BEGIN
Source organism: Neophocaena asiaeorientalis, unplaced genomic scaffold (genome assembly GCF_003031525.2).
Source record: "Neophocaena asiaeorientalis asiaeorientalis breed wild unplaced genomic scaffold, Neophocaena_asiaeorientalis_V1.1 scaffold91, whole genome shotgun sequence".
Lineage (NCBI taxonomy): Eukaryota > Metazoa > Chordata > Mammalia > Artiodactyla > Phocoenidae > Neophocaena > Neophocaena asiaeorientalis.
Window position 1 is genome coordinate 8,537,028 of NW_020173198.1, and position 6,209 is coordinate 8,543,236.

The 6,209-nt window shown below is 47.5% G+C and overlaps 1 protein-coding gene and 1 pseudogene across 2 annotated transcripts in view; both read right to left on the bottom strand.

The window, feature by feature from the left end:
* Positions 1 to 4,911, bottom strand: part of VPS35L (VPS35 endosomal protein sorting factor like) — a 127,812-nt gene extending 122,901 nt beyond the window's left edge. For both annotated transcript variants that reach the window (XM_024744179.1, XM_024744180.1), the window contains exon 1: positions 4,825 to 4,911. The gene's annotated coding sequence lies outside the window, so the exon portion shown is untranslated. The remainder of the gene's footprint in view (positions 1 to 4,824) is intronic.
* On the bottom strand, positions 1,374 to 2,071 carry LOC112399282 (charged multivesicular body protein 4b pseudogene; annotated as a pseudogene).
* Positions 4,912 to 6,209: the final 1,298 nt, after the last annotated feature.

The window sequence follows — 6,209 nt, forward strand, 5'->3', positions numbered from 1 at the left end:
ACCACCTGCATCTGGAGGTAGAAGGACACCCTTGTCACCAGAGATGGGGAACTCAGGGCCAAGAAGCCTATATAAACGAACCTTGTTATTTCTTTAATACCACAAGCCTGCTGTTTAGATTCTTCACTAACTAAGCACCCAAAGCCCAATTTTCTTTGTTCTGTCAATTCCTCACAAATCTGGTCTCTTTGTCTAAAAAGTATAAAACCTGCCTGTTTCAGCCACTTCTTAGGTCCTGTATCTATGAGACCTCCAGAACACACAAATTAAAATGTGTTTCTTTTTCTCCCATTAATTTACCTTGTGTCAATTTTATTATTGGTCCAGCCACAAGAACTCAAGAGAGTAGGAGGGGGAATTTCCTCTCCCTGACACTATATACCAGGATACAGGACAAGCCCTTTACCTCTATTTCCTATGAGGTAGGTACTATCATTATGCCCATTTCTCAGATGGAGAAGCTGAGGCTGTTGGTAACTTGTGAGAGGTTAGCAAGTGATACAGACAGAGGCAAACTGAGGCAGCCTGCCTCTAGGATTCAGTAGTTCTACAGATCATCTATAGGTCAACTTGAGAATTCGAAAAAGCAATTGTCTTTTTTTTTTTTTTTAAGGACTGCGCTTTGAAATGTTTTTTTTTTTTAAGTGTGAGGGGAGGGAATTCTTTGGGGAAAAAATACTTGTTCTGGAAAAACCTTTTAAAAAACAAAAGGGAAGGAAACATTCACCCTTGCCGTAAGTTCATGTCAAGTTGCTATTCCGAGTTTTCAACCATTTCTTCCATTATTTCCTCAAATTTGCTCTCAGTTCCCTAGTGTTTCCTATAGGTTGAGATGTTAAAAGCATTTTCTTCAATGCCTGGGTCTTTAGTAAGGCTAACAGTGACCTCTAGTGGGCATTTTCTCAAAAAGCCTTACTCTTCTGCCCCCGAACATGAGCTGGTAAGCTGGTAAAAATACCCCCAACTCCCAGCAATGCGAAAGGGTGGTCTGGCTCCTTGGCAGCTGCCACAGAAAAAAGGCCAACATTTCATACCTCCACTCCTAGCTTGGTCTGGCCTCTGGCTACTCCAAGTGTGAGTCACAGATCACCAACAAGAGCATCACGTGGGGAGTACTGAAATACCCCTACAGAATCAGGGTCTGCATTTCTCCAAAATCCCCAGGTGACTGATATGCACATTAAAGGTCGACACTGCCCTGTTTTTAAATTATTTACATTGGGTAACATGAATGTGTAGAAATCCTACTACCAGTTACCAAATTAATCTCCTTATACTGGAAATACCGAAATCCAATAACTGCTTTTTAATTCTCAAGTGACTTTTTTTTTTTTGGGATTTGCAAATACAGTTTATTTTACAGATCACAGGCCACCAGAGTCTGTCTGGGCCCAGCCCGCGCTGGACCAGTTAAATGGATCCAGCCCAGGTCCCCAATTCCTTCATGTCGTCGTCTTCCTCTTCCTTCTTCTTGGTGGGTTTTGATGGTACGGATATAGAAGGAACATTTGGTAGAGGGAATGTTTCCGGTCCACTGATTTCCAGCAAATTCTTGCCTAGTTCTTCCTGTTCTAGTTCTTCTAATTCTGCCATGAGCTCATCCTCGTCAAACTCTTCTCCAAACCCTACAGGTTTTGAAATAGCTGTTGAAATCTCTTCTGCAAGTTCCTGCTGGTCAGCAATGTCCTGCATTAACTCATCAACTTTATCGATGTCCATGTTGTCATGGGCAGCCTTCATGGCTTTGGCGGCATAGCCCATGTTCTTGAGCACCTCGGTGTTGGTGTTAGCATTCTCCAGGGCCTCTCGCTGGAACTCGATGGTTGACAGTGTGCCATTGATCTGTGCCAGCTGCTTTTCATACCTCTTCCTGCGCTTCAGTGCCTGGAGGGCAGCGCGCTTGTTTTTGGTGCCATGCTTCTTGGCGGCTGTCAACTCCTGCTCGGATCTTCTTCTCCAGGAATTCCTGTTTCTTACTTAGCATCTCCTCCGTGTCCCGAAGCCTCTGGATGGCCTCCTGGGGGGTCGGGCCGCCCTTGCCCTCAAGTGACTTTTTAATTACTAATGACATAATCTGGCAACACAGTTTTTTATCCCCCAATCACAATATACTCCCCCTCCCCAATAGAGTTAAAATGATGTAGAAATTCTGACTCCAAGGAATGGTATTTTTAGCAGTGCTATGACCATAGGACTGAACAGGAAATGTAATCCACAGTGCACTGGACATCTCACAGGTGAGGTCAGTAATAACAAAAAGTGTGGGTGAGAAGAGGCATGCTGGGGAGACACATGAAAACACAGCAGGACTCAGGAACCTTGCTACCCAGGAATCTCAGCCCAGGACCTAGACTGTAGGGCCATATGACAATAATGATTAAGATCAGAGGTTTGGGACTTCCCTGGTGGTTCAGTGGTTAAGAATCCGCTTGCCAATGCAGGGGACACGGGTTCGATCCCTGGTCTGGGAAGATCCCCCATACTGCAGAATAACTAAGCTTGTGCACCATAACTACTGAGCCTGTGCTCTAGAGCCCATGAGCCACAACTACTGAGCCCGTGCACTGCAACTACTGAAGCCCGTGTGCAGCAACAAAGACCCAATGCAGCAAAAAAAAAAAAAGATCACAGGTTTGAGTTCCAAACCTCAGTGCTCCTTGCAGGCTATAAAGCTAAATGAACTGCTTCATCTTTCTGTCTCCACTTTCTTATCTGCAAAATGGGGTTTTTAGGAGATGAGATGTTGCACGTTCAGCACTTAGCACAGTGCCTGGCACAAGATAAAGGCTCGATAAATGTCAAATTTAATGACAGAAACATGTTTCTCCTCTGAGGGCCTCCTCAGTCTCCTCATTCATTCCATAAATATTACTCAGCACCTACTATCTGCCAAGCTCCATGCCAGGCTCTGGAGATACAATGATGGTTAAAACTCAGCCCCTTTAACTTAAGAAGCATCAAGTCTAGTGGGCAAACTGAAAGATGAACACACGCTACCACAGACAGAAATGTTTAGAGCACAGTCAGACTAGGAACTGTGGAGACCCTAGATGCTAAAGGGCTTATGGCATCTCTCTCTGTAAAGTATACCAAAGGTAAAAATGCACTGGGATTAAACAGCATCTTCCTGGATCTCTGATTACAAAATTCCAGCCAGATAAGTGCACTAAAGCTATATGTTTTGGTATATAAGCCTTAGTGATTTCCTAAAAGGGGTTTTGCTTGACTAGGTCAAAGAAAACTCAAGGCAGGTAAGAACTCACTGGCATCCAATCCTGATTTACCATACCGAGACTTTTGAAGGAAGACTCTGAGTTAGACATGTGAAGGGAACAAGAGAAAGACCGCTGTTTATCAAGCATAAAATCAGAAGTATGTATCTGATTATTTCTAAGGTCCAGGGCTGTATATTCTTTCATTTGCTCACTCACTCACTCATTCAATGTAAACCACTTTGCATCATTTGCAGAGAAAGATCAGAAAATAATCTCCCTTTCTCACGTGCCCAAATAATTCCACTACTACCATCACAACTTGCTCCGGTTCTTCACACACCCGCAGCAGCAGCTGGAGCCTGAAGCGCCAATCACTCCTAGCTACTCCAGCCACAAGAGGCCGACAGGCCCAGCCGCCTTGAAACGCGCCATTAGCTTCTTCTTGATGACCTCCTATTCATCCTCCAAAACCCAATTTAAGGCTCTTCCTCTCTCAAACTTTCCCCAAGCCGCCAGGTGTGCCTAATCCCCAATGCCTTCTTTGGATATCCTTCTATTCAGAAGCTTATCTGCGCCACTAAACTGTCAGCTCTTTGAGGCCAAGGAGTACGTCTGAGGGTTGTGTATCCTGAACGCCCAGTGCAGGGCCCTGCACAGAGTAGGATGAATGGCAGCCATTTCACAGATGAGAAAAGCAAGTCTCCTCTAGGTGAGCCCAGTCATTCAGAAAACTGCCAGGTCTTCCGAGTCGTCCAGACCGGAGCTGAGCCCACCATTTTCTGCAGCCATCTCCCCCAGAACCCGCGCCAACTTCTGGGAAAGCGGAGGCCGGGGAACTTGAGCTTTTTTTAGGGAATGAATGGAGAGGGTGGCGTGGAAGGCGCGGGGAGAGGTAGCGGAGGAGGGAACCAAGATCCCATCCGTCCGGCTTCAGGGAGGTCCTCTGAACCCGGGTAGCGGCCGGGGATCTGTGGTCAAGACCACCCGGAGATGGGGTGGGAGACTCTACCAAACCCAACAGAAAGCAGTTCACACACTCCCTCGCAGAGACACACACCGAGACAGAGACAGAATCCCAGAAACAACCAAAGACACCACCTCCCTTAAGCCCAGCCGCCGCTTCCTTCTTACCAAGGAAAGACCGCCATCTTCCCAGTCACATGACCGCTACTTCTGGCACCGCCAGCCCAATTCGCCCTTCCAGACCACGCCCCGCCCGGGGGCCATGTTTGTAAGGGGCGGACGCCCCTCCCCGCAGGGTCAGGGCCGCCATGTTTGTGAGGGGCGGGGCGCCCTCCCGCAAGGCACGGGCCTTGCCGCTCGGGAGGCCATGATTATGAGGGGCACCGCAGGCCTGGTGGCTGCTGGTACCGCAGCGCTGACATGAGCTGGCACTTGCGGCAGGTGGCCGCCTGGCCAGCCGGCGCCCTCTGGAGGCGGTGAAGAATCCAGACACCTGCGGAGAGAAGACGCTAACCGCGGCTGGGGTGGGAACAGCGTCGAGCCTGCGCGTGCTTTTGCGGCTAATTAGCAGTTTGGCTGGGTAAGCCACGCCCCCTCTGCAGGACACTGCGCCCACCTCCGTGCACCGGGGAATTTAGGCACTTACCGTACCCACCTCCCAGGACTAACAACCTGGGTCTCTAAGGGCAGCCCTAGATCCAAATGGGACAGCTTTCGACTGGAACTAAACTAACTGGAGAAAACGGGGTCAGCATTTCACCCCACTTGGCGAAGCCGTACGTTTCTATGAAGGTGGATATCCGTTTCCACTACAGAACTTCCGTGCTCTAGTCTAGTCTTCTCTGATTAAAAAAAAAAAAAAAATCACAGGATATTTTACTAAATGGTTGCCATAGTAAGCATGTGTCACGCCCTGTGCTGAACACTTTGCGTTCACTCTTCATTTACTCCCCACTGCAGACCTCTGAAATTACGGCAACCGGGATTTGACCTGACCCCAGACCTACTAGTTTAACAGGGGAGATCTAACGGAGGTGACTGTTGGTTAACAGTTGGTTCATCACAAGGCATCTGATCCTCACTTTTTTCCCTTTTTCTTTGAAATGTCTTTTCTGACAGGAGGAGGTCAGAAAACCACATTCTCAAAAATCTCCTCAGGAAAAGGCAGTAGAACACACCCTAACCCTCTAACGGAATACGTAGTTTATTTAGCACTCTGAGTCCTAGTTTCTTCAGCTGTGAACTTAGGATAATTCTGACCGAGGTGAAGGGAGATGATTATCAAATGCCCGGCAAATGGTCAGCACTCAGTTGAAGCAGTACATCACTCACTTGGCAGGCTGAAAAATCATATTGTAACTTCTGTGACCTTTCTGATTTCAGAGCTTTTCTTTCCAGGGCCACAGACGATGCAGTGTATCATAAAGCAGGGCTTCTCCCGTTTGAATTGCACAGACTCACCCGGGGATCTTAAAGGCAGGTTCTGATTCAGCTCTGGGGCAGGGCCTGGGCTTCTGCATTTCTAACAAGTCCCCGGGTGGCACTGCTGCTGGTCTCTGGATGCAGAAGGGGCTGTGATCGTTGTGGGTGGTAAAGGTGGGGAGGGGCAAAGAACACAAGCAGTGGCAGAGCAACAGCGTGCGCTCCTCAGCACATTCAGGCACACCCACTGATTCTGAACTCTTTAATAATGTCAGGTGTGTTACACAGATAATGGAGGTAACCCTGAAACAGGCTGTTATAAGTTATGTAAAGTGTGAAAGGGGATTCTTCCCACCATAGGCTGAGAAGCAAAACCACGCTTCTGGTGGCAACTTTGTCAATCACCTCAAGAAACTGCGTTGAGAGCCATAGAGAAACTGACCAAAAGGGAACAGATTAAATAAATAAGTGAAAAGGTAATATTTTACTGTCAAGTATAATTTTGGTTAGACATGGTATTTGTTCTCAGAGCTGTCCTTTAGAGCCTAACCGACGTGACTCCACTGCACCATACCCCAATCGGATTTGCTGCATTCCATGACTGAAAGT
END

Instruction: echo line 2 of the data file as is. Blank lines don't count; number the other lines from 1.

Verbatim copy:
Source record: "Neophocaena asiaeorientalis asiaeorientalis breed wild unplaced genomic scaffold, Neophocaena_asiaeorientalis_V1.1 scaffold91, whole genome shotgun sequence".